Staunton, January 3 – One of the arguments those opposed to the collapse of the USSR frequently offered and one that those who believe that these countries must remain in Moscow’s sphere of influence is that they are inevitably going to be dependent on the Russian Federation for energy supplies.
But that argument, often heard in Moscow and still heard in Western countries as well, reflects “stereotypical” thinking which real events on the ground are showing to be without foundation, according to economist Andrey Illarionov (charter97.org/ru/news/2016/1/3/185374/ and svoboda.mobi/a/27453607.html).
The Moscow scholar points out that despite its size, Lithuania decided to pursue “real energy independence from Russia” and “in the course of the last several years, [Vilnius] has achieved this. That means that any other country … is capable of achieving energy independence from Russia.”
Not only will that free these countries of the kind of Russian leverage to which they are subject to at the present time, Illarionov says, but it will mean that Russia as “an energy power” will cease to exist.” Russia will still have oil and gas, but if no one abroad buys it, these resources will remain at home.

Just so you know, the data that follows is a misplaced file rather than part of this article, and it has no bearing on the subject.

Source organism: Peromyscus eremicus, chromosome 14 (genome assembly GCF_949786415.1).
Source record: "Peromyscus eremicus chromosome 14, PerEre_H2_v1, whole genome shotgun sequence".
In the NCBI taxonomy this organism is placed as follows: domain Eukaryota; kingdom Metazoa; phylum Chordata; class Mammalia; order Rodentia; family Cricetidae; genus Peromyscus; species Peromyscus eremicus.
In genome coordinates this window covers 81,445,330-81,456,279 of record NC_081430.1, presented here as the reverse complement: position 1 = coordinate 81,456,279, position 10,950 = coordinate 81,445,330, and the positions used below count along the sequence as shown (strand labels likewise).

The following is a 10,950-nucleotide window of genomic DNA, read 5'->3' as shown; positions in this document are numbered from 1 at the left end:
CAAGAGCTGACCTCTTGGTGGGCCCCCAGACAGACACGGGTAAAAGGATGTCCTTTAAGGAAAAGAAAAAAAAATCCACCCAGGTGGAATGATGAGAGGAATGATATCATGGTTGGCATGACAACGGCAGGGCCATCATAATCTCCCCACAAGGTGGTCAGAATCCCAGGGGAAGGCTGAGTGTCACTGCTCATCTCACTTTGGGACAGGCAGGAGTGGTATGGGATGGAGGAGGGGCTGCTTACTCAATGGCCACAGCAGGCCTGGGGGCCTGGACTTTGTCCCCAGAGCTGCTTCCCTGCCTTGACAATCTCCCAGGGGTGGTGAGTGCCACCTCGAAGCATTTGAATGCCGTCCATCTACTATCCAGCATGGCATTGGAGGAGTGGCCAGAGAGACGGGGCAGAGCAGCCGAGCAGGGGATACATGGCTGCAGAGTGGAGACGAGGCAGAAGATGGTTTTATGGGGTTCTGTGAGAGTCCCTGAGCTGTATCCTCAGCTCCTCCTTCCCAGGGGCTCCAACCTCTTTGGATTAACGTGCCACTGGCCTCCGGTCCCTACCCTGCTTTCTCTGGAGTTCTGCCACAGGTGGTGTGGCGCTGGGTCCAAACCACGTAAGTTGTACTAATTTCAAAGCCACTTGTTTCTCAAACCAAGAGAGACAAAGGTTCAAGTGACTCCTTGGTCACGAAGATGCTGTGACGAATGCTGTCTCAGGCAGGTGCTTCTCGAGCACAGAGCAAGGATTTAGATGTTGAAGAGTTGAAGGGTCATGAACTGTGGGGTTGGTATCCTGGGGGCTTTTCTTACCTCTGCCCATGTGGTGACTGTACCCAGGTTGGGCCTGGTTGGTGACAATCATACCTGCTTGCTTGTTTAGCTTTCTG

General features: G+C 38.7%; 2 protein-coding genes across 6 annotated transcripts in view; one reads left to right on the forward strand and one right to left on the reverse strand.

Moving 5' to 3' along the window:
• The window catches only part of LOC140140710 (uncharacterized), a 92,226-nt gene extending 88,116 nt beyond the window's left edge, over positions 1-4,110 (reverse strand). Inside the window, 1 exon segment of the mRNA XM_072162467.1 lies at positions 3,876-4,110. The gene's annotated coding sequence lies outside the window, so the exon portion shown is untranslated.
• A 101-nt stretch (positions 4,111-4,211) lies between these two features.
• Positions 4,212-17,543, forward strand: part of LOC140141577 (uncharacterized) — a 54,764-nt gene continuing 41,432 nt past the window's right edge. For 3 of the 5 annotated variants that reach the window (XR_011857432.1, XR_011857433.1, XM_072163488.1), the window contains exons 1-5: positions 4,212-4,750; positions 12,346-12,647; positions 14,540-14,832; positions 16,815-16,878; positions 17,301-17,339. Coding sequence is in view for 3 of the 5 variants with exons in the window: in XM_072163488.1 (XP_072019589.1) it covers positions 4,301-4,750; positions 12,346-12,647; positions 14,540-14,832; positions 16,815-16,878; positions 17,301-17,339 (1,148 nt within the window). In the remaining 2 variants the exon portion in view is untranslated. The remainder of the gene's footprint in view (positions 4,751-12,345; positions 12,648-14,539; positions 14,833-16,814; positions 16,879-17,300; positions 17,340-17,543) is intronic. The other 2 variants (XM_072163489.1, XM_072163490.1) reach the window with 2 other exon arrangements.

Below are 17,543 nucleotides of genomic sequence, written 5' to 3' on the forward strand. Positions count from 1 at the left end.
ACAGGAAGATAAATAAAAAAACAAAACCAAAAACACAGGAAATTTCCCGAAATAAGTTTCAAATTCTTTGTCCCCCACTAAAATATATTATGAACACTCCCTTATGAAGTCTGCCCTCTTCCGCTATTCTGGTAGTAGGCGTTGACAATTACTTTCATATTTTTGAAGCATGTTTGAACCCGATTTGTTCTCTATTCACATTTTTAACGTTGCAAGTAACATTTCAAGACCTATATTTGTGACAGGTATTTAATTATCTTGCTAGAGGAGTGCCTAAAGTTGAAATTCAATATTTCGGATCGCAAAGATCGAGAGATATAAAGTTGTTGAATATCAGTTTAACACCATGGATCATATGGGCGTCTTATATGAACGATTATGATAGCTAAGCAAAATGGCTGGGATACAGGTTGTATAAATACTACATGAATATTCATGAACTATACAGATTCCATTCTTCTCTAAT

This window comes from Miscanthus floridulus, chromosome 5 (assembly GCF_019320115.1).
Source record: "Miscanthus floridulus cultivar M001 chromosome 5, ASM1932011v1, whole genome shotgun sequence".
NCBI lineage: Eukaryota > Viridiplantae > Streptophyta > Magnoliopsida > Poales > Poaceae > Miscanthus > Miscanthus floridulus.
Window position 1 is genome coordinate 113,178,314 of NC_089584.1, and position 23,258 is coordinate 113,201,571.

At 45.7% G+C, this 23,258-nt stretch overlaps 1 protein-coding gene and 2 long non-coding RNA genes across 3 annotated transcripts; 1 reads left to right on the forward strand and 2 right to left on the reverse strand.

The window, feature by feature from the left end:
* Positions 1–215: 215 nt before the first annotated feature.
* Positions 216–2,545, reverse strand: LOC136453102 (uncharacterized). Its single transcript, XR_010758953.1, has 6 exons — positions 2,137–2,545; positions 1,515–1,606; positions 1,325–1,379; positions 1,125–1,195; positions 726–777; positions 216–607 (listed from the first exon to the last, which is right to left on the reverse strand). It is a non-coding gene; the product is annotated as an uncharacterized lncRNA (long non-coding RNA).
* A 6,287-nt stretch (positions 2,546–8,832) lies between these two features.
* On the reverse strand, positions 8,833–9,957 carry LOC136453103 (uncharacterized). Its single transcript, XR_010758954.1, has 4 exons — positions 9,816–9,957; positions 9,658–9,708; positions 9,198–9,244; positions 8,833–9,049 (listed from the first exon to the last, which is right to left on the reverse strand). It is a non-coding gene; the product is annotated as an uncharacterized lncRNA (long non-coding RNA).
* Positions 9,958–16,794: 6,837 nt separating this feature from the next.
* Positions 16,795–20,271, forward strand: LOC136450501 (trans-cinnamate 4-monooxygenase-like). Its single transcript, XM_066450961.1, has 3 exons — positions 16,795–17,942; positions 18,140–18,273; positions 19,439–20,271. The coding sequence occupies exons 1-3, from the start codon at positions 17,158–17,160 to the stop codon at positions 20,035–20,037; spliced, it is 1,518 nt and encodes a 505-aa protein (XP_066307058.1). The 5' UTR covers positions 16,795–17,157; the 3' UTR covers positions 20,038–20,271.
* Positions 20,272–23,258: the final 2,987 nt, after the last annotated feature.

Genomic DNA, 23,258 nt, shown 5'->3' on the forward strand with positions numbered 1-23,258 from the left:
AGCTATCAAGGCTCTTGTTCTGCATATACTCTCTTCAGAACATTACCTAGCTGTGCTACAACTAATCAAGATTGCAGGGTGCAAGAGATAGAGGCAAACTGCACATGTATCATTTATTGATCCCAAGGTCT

That will affect the Russian economy across the board even as it changes Russia’s geopolitical situation. And then perhaps Russia will follow Kazakhstan’s approach, a country in which income from the sale of petroleum constitutes an even larger portion of the state budget than in Russia but which is pursuing a policy of diversifying its national economy.
“The more adequate policy being conducted by among others the authoritarian regime of Kazakhstan is giving completely different results” both at home and abroad. And it is leading to a radical change in the balance between Russia and her neighbors both economically and politically.
Indeed, Inozemtsev says, “any other country which conducts a more adequate economic policy and has higher rates of growth may pass Russia in terms of GDP per capita.” Russians aren’t ready for this but they need to be because that is the current trend and the Baltic countries are showing the way.
“Having supported European sanctions against Russia,” the economist continues, “Lithuania imposed national sanctions as well and declared its readiness to completely do without Russian gas.” Moreover, Vilnius has ratified the Ukraine-EU accord and “offered the Ukrainian government help in the construction of a terminal” for gas from elsewhere.